Without The Right Message, Twitter Is No Better For Your Brand Than A Fax Machine

Why brands have this endless fascination with social media is one of the more fascinating phenomena in business today—especially since many are missing the one key ingredient that, if ignored, will turn their most choreographed efforts into social media hell.

When it comes to branding and the ever-changing social media phenomenon, you’re not a mushroom. In other words, you shouldn’t be kept in the dark and fed a pile of...well, you get the idea.

Every once in while, a certain business mania surfaces. As you saw in the video above, history is filled with these blips: The telephone. Radio. TV. The fax machine. The Internet. And now social media. Within social media, it splinters further—it seems like there’s always a shiny new network. Before Pinterest, there was Google Plus. Before Google Plus, well, you know the drill. And on and on.

Yet all of these breakthroughs have one thing in common: They’re all channels of communication. And only channels of communication.

Channels won’t make your message or content better. They won’t save your brand if you have nothing to honestly say. They won’t be the silver bullet that restores brand value. They won’t "connect you with your audience" if you’ve got nothing to connect with. It’s like a blind date: Yes, it helps if you arrive and sit at the dinner table, but without something worthwhile to communicate, you'll both be anxious to get the bill and exit through the nearest door at the first opportunity.

You’re Only a Stepping Stone

So while all of these "shiny new toy" channels and options seem wonderful and sexy, the vital missing factor that’s vital to remember is that a true, valuable, passionate message is more important than the media channel it is transmitted across. Once you’ve got that nailed, then choose your channels to share it, as long as you focus is on who you’re helping and what they’re getting out of it.

In other words, if you have nothing more than empty, stupid, self-serving drivel to share that’s transparently doing nothing more than serving your needs, social media only opens the door to telling more of the world faster than ever before how shallow you and your brand really are. A real thrill.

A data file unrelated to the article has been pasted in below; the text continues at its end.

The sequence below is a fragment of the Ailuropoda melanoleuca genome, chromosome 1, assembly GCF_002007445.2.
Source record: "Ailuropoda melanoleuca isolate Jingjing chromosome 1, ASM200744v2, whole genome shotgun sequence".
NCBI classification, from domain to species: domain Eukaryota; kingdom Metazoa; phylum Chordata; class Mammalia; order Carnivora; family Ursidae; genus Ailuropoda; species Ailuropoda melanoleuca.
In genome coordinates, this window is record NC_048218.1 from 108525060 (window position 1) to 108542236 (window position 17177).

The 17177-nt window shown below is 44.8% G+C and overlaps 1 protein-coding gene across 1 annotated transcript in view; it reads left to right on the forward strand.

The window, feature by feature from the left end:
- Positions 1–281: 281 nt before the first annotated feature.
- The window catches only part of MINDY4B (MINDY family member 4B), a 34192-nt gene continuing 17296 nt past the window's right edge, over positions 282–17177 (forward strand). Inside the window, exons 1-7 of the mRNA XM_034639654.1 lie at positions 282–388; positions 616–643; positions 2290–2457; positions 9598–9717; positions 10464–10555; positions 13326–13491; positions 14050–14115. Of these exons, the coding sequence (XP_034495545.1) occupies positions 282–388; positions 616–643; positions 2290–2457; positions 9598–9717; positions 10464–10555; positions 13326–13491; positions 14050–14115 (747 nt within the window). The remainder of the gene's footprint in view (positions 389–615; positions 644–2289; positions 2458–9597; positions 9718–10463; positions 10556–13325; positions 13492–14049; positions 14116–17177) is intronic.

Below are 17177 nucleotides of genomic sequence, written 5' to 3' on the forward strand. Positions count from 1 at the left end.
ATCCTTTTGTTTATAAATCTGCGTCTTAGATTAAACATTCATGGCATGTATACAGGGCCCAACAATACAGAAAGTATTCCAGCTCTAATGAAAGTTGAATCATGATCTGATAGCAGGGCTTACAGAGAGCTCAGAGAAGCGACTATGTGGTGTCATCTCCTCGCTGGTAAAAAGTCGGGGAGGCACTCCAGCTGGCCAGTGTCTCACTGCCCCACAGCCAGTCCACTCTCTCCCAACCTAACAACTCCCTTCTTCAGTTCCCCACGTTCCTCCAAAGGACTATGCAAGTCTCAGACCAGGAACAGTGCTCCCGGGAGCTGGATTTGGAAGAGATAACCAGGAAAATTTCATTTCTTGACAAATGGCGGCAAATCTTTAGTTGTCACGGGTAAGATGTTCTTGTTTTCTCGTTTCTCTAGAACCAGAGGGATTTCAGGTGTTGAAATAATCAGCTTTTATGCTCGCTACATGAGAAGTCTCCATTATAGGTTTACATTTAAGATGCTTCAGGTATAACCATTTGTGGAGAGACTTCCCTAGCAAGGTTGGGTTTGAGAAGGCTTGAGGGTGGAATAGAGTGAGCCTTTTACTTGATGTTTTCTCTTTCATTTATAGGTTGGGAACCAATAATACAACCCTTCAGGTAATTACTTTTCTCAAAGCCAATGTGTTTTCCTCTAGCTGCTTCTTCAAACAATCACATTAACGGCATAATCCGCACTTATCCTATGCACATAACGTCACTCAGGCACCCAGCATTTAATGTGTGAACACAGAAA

When comparing notes with cartoonist Tom Fishburne on this trend, Tom captured this point with great precision here:



The Great Disconnect

Some brands, based on their actions and deliverables, stand for certain qualities. I wouldn’t go to Ferragamo for discount shoes. That would inconsistent with their brand. I wouldn’t go to a certain chocolatier for friendly, local items if all they made were fine European truffles served with an air of snooty servitude. Nor would I go to certain big box electronics stores in search of the same aesthetic customer-centric service I would receive at an Apple store.

Yet businesses compromise their brands with inconsistent signals and messages just to acquire the almighty "follower," choosing shotgun approaches that try to be everything to everyone. Only to end up standing for nothing to nobody (bad English, but more to the point). The important factor is not the "follower" or the "fan" or the "like." It’s having an experience worth sharing that is consistent with your brand in the first place.
 


You're Not More Important Than Your Audience

 Your brand is a means to an end. Otherwise, your brand is expendable. Fail to be that bridge and you fail to be relevant. 

What this means in social media is sharing what is valuable to your audience, not what is merely valuable to you (unless that value that you champion is shared by your audience, something we see displayed very well with master chefs and their loyal patrons of their restaurants. In the tech side, this was one of Steve Jobs’ brilliant abilities. He never became a geek at the expense of the customer’s views.). Adding another social media channel to your network will not make an anti-social brand more social. It will simply increase your efficiency in alienating more people with greater speed.